Creative Destruction vs. Created Destruction
Creative Destruction, sometimes referred to as “Schumpeter’s gale” after the Austrian economist who popularized the concept nearly eight decades ago, is a theory of economic innovation which describes the “process of industrial mutation that incessantly revolutionizes the economic structure from within, incessantly destroying the old one, incessantly creating a new one.”
This process of internal destruction typically takes many years, during which time the decay of an incumbent economic order or process continues until it collapses and forces a new structure to emerge.
Creative Destruction tells you that, eventually, the new replaces the old. However, sometimes the imperative to change is imposed suddenly and unexpectedly, often at an inopportune moment. When this happens, you enter a world of Created Destruction.
At present we are seeing huge changes in how business is getting done today due to the COVID pandemic. Take a moment to consider how it challenges the norms that were thought of as “givens” just months ago.
In other words, the speed of destruction in established processes and practices is at a level infrequently seen in history. What used to take years or decades to implement, is now being changed, out of necessity, in a matter of months. And for those of you who believe that things will revert to old norms in a post-COVID world, I would argue that in many cases it will be difficult, if not impossible, to “unring the bell.”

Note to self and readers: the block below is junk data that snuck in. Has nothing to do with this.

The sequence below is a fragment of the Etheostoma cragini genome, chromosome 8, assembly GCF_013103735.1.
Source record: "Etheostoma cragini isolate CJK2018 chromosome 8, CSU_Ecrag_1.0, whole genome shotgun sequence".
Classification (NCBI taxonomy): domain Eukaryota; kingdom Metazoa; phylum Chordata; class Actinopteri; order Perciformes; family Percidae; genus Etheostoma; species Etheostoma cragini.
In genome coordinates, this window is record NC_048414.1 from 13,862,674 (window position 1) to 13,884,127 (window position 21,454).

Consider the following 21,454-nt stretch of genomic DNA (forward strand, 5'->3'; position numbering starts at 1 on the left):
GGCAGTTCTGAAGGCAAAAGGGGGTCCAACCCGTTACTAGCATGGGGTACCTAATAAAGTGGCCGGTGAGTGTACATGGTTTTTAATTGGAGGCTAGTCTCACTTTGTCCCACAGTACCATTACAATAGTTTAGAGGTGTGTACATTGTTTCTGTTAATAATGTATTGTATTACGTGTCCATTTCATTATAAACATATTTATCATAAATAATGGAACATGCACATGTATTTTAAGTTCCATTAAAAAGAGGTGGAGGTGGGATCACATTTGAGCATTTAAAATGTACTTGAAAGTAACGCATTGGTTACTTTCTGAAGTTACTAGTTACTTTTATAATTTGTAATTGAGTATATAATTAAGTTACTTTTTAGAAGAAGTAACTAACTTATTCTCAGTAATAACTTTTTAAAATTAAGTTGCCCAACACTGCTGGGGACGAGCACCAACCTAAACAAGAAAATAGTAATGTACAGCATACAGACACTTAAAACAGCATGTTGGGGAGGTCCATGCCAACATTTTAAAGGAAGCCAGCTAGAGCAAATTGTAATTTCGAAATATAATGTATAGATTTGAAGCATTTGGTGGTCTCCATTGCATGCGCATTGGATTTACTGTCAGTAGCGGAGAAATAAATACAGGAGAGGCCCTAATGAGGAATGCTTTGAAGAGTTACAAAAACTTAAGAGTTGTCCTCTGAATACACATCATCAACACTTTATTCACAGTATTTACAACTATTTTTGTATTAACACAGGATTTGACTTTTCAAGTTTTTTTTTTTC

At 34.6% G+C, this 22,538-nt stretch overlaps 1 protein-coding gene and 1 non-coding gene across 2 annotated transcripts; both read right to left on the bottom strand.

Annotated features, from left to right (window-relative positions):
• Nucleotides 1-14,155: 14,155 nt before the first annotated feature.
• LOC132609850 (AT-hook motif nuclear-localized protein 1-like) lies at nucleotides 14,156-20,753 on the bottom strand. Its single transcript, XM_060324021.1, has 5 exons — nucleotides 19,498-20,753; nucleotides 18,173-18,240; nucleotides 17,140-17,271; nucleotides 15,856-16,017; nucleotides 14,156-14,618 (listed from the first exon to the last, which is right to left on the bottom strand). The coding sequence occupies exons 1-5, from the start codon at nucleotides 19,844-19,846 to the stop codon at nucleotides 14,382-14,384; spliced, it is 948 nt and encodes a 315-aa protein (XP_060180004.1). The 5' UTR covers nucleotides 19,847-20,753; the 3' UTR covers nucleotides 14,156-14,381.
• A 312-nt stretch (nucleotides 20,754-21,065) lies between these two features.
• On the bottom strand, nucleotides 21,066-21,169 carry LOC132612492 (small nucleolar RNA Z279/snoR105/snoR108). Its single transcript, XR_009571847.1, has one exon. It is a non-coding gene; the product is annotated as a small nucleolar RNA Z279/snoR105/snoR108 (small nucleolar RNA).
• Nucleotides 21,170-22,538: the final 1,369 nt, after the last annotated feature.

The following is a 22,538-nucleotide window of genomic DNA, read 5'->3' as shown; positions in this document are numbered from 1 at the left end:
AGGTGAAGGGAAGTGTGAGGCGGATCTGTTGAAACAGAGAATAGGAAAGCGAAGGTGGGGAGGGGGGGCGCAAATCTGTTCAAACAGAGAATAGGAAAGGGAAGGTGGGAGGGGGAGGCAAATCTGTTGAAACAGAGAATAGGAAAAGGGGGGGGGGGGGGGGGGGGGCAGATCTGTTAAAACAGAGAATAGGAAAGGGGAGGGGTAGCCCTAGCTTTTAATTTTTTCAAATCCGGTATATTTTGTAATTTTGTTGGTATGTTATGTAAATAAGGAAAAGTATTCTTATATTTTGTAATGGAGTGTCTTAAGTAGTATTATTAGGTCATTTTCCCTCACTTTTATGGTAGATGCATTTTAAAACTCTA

Huge changes are happening across nearly every industry. For instance, in healthcare, which represents 20% of the domestic GDP, telehealth is fundamentally changing delivery and payment models.
In commercial real estate, tenants across industries are giving serious thought to the amount of real estate needed to support their businesses in a post pandemic world. And throughout all industries, the use and deployment of field-level sales forces, throughout all industries, is being reconsidered.
Senior Managing Director, Leader of U.S. Transactions